A Florida grand jury found that COVID-era lockdowns and mask mandates were unfounded, according to its recently released interim report.
At the request of Florida Gov. Ron DeSantis and authorized by the Florida Supreme Court in December 2022, the grand jury was tasked with determining whether pharmaceutical companies and other medical organizations “engaged in criminal activity or wrongdoing” in their participation in the rollout of COVID-19 “vaccines.”
“In a way, this Grand Jury has allowed us to do something that most Americans simply do not have the time, access, or wherewithal to do: Follow the science,” the interim report reads.
The grand jury’s investigation, which has yet to be completed, has so far pinpointed four major flaws in official government COVID policy, some of which have inflicted physical and psychological harm on human beings. These unfounded policies reach beyond the scope of the COVID injections.
The main findings of the interim report are the following:
- Lockdowns did more harm than good.
- Masks are ineffective.
- COVID was “statistically almost harmless” to children and most adults.
- It is “highly likely” that COVID hospitalization numbers were inflated.
Lockdowns did more harm than good
Remarkably, the grand jury found that jurisdictions with extended lockdowns saw higher “excess mortality.”
“This is especially evident when compared to jurisdictions that targeted their protective efforts towards the highest-risk groups instead of mandating large-scale, extended periods of quarantine for everyone,” the interim report stated.
The grand jury attributed this excess mortality to several “collateral consequences,” including missed routine healthcare checkups, lockdown-related “economic depression” and increased poverty, and a “precipitous” decline in mental health and related spike in drug-abuse deaths.
Moreover, the lockdowns were found to be ineffective at preventing COVID sickness. The investigators found that the fundamental flaw of lockdowns in today’s society is that “lockdowns leak.” That is, people must leave home for essential goods, and “essential workers” must leave home to deliver those goods.
The report also cited the World Health Organization’s (WHO) own admissions before COVID-19 that lockdowns are ineffective. For example, in 2006, the WHO noted that “[i]ll persons… should remain home when they first become symptomatic, but forced isolation and quarantine are ineffective and impractical.”
The grand jury observed that surgical and cloth masks have limited effectiveness against aerosol particles containing the COVID-19 virus, and that “well-fitted N95 masks will protect only the wearer, not anyone else, and only for as long as the filter remains viable and the mask remains dry.”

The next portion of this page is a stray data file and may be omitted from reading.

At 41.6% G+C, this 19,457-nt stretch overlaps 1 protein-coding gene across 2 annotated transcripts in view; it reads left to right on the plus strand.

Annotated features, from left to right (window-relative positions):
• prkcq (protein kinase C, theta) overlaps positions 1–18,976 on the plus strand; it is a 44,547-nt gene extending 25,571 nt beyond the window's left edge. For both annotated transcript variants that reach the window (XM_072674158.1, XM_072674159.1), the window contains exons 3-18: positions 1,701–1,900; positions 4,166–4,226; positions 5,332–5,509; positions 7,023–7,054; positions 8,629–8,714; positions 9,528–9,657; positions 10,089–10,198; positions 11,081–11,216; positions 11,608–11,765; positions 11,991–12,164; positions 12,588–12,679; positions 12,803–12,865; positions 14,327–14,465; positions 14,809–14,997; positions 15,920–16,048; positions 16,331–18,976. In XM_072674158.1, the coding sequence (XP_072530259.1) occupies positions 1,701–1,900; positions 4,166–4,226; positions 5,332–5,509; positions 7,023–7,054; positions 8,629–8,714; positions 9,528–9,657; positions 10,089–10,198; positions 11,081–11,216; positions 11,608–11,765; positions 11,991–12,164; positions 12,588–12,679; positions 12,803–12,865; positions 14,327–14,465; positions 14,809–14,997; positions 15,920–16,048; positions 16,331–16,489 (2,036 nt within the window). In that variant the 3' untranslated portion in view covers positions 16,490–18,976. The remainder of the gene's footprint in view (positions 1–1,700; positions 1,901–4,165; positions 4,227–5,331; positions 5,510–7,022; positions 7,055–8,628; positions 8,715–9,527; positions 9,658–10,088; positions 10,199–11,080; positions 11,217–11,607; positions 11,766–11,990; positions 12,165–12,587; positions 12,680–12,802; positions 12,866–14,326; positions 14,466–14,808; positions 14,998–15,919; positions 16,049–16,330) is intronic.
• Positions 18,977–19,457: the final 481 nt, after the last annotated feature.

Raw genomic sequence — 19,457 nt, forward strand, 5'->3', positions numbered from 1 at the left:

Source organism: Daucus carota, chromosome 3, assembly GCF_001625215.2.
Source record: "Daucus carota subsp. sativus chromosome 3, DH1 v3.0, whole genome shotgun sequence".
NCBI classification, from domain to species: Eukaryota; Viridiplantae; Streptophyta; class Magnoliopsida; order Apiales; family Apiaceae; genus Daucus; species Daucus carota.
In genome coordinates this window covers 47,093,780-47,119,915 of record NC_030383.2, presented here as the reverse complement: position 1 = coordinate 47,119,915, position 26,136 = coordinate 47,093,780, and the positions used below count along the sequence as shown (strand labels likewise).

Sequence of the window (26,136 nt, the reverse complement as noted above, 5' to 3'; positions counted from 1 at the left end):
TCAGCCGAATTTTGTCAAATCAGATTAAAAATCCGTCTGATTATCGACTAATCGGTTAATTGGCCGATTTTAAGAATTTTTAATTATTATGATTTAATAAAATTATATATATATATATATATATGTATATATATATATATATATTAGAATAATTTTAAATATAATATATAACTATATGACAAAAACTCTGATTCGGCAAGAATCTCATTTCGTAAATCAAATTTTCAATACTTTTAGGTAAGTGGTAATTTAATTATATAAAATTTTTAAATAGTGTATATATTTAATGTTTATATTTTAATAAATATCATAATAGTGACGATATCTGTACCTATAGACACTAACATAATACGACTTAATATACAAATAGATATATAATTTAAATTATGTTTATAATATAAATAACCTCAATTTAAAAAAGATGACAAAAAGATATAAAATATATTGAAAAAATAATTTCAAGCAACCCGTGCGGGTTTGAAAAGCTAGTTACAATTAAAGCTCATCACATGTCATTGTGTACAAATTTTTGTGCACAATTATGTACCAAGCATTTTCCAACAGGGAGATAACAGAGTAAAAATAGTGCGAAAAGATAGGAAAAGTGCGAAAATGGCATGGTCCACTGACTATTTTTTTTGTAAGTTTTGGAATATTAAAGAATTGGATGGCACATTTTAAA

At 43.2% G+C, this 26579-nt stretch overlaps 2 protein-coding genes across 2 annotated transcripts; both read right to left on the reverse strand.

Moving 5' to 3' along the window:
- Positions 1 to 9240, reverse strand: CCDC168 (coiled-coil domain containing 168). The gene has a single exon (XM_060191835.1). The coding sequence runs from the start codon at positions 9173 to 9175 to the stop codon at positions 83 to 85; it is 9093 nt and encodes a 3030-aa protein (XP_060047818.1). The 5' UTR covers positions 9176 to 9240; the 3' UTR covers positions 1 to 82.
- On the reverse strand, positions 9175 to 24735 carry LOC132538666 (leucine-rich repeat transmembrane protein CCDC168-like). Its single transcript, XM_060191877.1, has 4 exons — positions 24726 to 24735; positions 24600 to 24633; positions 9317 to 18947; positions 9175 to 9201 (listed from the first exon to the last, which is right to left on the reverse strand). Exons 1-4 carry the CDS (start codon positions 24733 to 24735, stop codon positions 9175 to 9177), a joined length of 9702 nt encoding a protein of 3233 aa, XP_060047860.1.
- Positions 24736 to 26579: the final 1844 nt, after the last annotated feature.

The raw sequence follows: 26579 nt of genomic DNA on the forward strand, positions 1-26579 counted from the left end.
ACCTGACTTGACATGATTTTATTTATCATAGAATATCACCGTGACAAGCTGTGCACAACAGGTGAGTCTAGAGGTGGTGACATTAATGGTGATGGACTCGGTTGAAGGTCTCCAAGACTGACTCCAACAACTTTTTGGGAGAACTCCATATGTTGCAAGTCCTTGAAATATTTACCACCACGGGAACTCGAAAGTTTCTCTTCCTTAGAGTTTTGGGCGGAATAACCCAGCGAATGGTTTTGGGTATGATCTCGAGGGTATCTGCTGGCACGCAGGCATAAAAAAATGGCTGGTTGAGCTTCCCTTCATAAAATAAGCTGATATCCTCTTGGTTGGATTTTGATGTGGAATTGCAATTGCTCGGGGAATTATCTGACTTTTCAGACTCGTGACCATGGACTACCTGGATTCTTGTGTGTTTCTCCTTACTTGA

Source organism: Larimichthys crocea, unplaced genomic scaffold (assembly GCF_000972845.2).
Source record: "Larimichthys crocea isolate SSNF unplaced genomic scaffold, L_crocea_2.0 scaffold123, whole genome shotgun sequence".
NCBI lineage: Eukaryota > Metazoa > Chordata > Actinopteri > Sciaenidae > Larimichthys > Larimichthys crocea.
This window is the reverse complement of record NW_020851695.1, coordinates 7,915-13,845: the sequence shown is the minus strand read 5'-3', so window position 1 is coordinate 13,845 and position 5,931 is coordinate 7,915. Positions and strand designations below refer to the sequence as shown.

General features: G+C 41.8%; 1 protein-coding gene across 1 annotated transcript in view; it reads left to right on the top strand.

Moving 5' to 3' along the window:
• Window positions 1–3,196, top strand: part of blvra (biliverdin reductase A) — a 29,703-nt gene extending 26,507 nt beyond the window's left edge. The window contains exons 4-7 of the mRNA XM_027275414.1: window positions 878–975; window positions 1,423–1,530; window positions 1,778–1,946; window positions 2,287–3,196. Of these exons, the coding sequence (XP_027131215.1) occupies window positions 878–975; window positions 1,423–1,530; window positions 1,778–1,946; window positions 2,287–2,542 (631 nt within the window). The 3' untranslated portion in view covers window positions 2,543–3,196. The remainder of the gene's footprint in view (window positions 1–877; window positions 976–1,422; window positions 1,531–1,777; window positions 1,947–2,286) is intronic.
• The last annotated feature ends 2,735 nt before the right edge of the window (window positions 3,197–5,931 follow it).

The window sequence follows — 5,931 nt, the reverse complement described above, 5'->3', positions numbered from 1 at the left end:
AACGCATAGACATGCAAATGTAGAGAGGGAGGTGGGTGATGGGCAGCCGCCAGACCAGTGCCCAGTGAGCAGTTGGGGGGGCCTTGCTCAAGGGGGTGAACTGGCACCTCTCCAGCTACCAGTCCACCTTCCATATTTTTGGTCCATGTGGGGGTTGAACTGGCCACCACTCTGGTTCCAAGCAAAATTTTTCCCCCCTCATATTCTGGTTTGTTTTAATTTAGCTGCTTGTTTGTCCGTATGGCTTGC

The report also pointed out that “humans are almost invariably imperfect mask wearers,” since we need to take off our mask to eat at a restaurant or to make a speech, and because of considerations like a mask’s fit or filter integrity.
The grand jury noted, in fact, that there has “never” been “sound evidence” of masks’ “effectiveness against SARS-CoV-2 transmission.”
COVID policymakers instead chose to “fill the discourse with flawed observational and laboratory studies,” the report found.
COVID ‘almost harmless to children and most adults’
Using an analysis of infection fatality rate (IFR), the grand jury found that “COVID-19 is statistically almost harmless to children and most adults,” since IFR estimates were “highly stratified by age, which was by far posed the biggest risk of death.
For example, while IFRs were only an estimated 0.029 percent for adults age 25, and 0.28 percent for adults age 45, this rose to 4.4 percent for adults age 75, and 12.9 percent for 85-year-olds.
‘Highly likely’ that COVID hospitalization numbers were inflated
The grand jury highlighted a common criticism of official COVID-19 hospitalization numbers, stemming from the fact that hospitals did not distinguish between patients admitted due to COVID and patients admitted for other reasons who happened to test positive for COVID.
This risk of inaccurate health stats was worsened by the fact that, as the grand jury noted, the CARES Act passed by Congress and signed by President Donald Trump “created financial subsidies for Medicare and Medicaid patients with COVID-19” who were admitted to health facilities and created “incentives to report more than just hospitalizations for COVID-19 disease.”
As The Federalist noted, the grand jury pointed out that errors in COVID public policy were made not due to lack of information but a lapse in judgment. This is because there was ample pre-existing research regarding the effectiveness of, for example, lockdowns and masks (or rather, lack thereof).